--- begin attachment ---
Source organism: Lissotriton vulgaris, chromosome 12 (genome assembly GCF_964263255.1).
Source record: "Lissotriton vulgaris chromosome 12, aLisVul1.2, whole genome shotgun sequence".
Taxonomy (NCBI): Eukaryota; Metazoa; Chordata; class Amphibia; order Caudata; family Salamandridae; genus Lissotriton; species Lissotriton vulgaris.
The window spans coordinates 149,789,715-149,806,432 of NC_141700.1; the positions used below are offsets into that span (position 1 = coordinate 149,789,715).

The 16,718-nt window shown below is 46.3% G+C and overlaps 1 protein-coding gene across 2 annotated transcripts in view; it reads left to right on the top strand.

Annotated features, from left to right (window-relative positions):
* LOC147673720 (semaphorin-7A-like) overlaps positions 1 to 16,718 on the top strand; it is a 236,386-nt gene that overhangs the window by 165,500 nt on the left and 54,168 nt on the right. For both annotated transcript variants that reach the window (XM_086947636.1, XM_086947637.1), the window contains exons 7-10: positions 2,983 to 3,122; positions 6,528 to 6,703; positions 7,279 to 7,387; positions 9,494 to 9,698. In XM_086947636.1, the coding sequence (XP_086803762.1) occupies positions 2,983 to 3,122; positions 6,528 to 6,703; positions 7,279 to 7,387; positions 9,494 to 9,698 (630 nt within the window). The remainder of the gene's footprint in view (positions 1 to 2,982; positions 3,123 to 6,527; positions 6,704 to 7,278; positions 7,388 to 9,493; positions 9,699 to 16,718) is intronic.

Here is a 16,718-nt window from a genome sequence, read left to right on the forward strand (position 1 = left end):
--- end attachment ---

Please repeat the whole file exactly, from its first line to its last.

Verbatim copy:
Source organism: Lissotriton vulgaris, chromosome 12 (genome assembly GCF_964263255.1).
Source record: "Lissotriton vulgaris chromosome 12, aLisVul1.2, whole genome shotgun sequence".
Taxonomy (NCBI): Eukaryota; Metazoa; Chordata; class Amphibia; order Caudata; family Salamandridae; genus Lissotriton; species Lissotriton vulgaris.
The window spans coordinates 149,789,715-149,806,432 of NC_141700.1; the positions used below are offsets into that span (position 1 = coordinate 149,789,715).

The 16,718-nt window shown below is 46.3% G+C and overlaps 1 protein-coding gene across 2 annotated transcripts in view; it reads left to right on the top strand.

Annotated features, from left to right (window-relative positions):
* LOC147673720 (semaphorin-7A-like) overlaps positions 1 to 16,718 on the top strand; it is a 236,386-nt gene that overhangs the window by 165,500 nt on the left and 54,168 nt on the right. For both annotated transcript variants that reach the window (XM_086947636.1, XM_086947637.1), the window contains exons 7-10: positions 2,983 to 3,122; positions 6,528 to 6,703; positions 7,279 to 7,387; positions 9,494 to 9,698. In XM_086947636.1, the coding sequence (XP_086803762.1) occupies positions 2,983 to 3,122; positions 6,528 to 6,703; positions 7,279 to 7,387; positions 9,494 to 9,698 (630 nt within the window). The remainder of the gene's footprint in view (positions 1 to 2,982; positions 3,123 to 6,527; positions 6,704 to 7,278; positions 7,388 to 9,493; positions 9,699 to 16,718) is intronic.

Here is a 16,718-nt window from a genome sequence, read left to right on the forward strand (position 1 = left end):